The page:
September 14 marked the final day of week-long strikes by UNITE HERE members at Hyatt hotels in Honolulu, Chicago, San Francisco, and Los Angeles, with each local union holding large actions with hundreds of workers on the picket lines.
In Los Angeles and Chicago, religious allies held special services to show their support; Chicago strikers were joined by AFL-CIO President Richard Trumka; and San Francisco Local 2 led a solidarity march.
The boycots have already cost Hyatt over USD 20 million in lost convention and meeting business, and more business pulled out of Hyatt hotels as a result of the strike. Members of the Association of Flight Attendants-CWA refused to cross picket lines and pulled business that has cost Hyatt between USD 150 – 200,000. Workers led more than 100 delegations to customers and community leaders during the week of the strike, resulting in an estimated one million dollars worth of lost business.
New allies have come forward to publicly endorse the Hyatt boycotts, including the Illinois Coalition of Immigrant and Refugee Rights-a statewide umbrella organization for nearly 150 immigrant advocacy organizations in Illinois. Hyatt workers are now redoubling their efforts to reach out to community leaders and build a growing network of nationwide groups nationwide to fight against abuses by Hyatt and secure an acceptable workload for housekeepers and an end to subcontracting in their hotels.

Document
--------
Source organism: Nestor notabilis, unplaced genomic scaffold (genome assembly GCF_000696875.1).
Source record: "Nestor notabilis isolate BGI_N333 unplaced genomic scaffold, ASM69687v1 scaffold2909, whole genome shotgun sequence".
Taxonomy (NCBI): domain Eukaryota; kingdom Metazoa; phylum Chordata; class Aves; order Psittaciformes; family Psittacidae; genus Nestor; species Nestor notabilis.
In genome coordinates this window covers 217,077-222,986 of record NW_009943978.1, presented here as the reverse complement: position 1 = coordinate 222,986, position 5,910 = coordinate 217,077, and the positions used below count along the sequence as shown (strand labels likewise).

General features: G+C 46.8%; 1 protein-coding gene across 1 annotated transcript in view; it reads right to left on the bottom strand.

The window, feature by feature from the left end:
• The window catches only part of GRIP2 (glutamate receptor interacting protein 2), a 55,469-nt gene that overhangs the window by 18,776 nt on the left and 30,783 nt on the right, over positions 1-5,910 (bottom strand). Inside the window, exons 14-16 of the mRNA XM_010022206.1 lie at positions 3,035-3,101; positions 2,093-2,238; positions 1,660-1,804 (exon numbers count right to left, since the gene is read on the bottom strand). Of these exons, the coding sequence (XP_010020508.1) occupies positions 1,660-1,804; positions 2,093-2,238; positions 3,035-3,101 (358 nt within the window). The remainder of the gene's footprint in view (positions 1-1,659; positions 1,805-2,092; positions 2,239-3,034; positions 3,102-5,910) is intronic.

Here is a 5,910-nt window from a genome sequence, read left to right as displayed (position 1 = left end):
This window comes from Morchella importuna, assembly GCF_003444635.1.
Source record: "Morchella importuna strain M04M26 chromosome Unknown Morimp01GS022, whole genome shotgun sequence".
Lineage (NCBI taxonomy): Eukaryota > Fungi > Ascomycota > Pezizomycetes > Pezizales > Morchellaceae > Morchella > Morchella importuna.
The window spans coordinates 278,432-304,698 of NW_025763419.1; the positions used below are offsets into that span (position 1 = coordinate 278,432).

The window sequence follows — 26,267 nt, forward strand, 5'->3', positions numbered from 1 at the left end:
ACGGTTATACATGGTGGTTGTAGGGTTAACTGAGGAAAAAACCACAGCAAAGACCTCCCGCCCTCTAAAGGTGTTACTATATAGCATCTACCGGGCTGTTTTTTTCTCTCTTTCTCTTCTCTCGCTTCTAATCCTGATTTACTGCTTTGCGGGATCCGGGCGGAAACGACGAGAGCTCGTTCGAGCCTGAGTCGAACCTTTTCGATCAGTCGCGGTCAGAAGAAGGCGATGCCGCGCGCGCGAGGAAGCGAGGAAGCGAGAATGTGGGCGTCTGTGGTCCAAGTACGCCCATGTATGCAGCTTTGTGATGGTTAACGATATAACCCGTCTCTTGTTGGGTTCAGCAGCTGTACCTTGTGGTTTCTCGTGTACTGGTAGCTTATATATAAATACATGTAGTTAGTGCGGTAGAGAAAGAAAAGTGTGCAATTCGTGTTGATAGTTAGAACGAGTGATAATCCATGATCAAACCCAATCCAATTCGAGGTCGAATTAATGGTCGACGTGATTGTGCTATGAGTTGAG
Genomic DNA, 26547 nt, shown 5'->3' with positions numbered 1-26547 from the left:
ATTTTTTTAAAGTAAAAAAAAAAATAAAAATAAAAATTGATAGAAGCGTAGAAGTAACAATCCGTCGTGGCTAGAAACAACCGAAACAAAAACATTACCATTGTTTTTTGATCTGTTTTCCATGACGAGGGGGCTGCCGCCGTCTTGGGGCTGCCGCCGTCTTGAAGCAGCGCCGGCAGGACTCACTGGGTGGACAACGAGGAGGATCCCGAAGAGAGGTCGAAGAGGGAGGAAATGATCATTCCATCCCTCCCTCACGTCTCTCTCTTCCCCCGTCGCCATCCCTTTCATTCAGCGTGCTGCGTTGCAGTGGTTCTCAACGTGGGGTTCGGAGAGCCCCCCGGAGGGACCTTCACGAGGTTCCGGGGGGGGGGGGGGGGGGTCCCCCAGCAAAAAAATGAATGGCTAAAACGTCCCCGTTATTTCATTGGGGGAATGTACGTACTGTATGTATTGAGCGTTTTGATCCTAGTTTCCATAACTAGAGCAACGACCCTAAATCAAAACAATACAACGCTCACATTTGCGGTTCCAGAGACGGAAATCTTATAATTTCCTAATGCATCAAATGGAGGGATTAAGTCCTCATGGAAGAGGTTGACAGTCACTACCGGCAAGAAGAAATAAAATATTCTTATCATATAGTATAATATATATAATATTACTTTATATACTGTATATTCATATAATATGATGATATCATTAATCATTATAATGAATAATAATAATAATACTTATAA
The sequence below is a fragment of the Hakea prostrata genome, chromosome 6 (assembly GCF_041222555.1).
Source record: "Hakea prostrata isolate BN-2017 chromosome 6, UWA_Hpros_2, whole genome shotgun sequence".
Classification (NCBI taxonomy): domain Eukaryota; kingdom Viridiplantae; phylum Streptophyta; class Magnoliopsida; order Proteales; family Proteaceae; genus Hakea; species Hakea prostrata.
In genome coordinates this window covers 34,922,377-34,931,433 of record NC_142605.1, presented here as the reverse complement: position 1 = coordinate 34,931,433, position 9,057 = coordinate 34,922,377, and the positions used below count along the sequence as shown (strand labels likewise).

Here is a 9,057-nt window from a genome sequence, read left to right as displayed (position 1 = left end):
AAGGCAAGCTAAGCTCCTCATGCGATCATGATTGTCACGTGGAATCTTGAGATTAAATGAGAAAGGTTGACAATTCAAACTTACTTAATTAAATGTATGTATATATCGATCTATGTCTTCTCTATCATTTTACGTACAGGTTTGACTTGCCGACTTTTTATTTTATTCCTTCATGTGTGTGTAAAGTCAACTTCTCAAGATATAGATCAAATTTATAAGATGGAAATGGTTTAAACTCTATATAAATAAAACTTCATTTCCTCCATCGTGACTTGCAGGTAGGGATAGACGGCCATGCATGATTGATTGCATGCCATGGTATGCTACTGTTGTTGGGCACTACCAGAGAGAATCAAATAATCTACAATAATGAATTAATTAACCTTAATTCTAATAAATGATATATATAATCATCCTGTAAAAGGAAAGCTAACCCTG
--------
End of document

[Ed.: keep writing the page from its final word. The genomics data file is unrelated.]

In addition to strong support from the AFL-CIO, the CWA and many other unions, many elected leaders, religious leaders and other community supporters walked the picket lines during the strike and led special events in support of Hyatt strikers. Organizations like American Rights at Work, Jobs With Justice, and United for a Fair Economy helped spread the word about the strike with e-mails from Hyatt housekeepers and other allies that reached over 200,000 people. In response, thousands took action, sending messages of solidarity to strikers and calling on Hyatt to stop imposing heavy workloads on housekeepers. UNITE HERE and striking Hyatt housekeepers also co-hosted a “Tweet Chat” with the feminist new media group Fem2.0 that reached over 100,000 people on Twitter in one hour.
“Our members stood their ground”, says UNITE HERE, “and showed that they are prepared to fight for the right to stand up for one another, union and non-union alike, wherever the company is abusing workers.
Click here to view a video of the last day of the strike.